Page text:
A Seattle woman and her husband were each charged this week with first-degree manslaughter in connection with the death of their infant daughter, who died in March 2019 from acute fentanyl intoxication, likely from ingesting her mother’s breast milk, according to King County prosecutors.

Samantha De Leo, 36, and her husband, Christopher Keadle, 44, were each charged with one count of first-degree manslaughter Monday, court records show. They each posted $100,000 bail on Tuesday, and it does not appear that either was booked into jail, according to jail and court records. De Leo and Keadle are scheduled to be arraigned April 27.

“The defendants had the means to provide formula, or hire outside help to care for their baby, but instead attempted to care for her while affected by heavy narcotics,” Senior Deputy Prosecutor Emily Petersen wrote in charging papers. “While Ms. De Leo was obviously the conduit for directly exposing the baby to the drugs that killed her, Mr. Keadle was most often the person who procured the drugs for Ms. De Leo and without question aided in creating the environment and conditions under which the baby died. Both defendants are responsible for the death of their baby.”

The King County Medical Examiner’s Office identified the infant as Ava Keadle and determined she died of acute fentanyl intoxication on March 24, 2019. Her death was ruled a homicide. She was not yet 3 months old at the time of her death.

“This is a tragedy. As these parents are grieving the loss of their daughter, we are in the process of evaluating the prosecutor’s decision to charge our clients. We look forward to vigorously defending this matter in court,” Seattle defense attorneys Robert Flennaugh II, who is representing De Leo, and Peter Offenbecher, who is representing Keadle, wrote in a joint email statement Thursday.

The criminal charges say Keadle and De Leo spent nearly $100,000 last year on cocaine and fake Oxycodone pills laced with fentanyl — and their phone records show they arranged for their West Seattle drug dealer to ship drugs to their hotel while they vacationed at Disneyland in California with their 6-year-old daughter in July, four months after Ava’s death, according to the charges.

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Evidence obtained by Seattle police homicide detectives investigating Ava’s death led to a second investigation by narcotics detectives into the couple’s alleged drug dealer, court records show. David “Benny” Vasquez, 41, sold drugs to undercover Seattle police officers five times between October and January, charging papers say. He was arrested and charged in January with six counts of violating the uniform controlled substances act (VUCSA), money laundering and second-degree unlawful possession of a firearm, court records show. Vasquez remains jailed in lieu of $250,000 bail.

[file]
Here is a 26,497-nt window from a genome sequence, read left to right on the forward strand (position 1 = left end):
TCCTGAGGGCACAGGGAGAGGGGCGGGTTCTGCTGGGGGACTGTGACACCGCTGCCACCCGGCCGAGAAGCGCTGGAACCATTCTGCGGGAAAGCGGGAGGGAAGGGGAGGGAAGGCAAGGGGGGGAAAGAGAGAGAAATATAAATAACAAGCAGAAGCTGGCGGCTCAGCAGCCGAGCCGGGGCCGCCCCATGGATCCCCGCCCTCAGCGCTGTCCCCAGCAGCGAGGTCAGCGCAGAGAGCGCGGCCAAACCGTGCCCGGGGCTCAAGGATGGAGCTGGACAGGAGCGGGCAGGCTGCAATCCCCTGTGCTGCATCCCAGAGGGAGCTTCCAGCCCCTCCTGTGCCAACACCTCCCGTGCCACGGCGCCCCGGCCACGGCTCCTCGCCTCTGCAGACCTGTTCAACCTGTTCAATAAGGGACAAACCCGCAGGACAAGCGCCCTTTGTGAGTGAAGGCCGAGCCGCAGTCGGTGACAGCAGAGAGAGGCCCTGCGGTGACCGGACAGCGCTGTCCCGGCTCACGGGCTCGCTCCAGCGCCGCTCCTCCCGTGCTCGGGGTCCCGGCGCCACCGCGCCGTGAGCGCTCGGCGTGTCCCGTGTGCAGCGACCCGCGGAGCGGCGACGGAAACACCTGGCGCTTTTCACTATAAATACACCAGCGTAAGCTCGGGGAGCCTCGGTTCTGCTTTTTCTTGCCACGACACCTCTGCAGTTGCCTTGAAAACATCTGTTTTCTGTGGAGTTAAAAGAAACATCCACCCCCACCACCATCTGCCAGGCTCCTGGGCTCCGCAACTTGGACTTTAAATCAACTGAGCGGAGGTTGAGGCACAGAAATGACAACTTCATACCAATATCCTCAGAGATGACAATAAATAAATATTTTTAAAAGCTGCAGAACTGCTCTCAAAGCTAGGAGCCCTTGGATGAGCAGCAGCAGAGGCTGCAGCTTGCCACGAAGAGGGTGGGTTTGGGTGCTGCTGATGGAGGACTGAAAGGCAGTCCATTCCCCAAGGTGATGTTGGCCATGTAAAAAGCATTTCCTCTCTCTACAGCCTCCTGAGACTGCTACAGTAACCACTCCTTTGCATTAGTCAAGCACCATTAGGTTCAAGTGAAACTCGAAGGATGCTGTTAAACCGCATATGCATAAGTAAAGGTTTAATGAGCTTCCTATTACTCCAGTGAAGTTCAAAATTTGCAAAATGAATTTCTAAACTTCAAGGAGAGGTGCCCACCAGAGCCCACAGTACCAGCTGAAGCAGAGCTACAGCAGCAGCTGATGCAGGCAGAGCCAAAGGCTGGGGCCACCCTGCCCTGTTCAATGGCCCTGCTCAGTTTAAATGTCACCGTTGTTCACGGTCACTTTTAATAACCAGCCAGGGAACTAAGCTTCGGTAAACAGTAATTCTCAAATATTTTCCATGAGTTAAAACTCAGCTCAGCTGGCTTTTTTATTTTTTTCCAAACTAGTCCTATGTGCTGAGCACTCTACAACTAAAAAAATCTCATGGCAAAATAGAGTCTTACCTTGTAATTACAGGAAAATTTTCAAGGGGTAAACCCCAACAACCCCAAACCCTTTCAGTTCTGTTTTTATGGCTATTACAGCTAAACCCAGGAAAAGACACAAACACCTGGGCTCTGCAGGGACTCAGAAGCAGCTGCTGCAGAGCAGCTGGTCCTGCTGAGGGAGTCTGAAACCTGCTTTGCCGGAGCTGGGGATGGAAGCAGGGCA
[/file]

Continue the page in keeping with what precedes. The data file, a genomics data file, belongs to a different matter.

According to the charges against Keadle and De Leo:

De Leo called 911 around 12:20 p.m. on March 24, 2019 and reported that her infant daughter wasn’t breathing. She and her husband began CPR as Seattle police and fire department medics responded to their house in Seattle’s Seward Park neighborhood. The baby was rushed to Swedish Medical Center, where she was pronounced dead at 1:40 p.m.

Police learned De Leo had breastfed the baby in bed and both had fallen asleep. When De Leo woke, the baby was unresponsive.

In July, the results of toxicology tests showed the baby had traces of cocaine and fentanyl in her system when she died. Additional tests were ordered on the baby’s bile and in September, the tests returned positive for cocaine and fentanyl, indicating the infant ingested the drugs, most likely via breast milk, the charges say.

After the King County Medical Examiner’s Office was repeatedly unable to contact Keadle and De Leo, Seattle police initiated a death investigation.

Homicide detectives went to the couple’s home in October. Police say De Leo told them she had snorted cocaine at a friend’s birthday party a couple days before the baby’s death but denied knowing how the baby could have ingested fentanyl. Detectives later learned the birthday party had never occurred.

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After interviewing the couple, detectives obtained a search warrant for their house and seized their cell phones. They found fentanyl, cocaine and hydrocodone residue on various items along with methadone tablets, meth, and other substances, the charges say.

In November, the medical examiner ruled the baby’s death a homicide by acute fentanyl intoxication.

Forensic examinations of the couple’s cell phones “yielded evidence of ongoing, heavy narcotics use,” with Keadle having nearly daily contact with Vasquez over a long period of time, a Seattle police homicide detective wrote in the charges. Together, Keadle and De Leo contacted Vasquez 63 times between March 23 and March 25, 2019, which included a text from De Leo on the evening of March 25, offering to drive to meet Vasquez:

“Obviously hurting really bad and just want to not feel for a bit,” the text read in part, according to the charges.

Between February and October 2019, the couple communicated with Vasquez a combined 2,062 times, both initiating and responding to phone calls and text messages, the charges say. During that time, Keadle and De Leo paid Vasquez at least $99,000 in checks, cash and electronic transfers.

Based on the investigation, the charges say detectives determined the couple was using large amounts of narcotics before and after their daughter’s death. Though the couple had baby formula in their house, De Leo chose to breastfeed her daughter after ingesting cocaine and fentanyl, the charges say.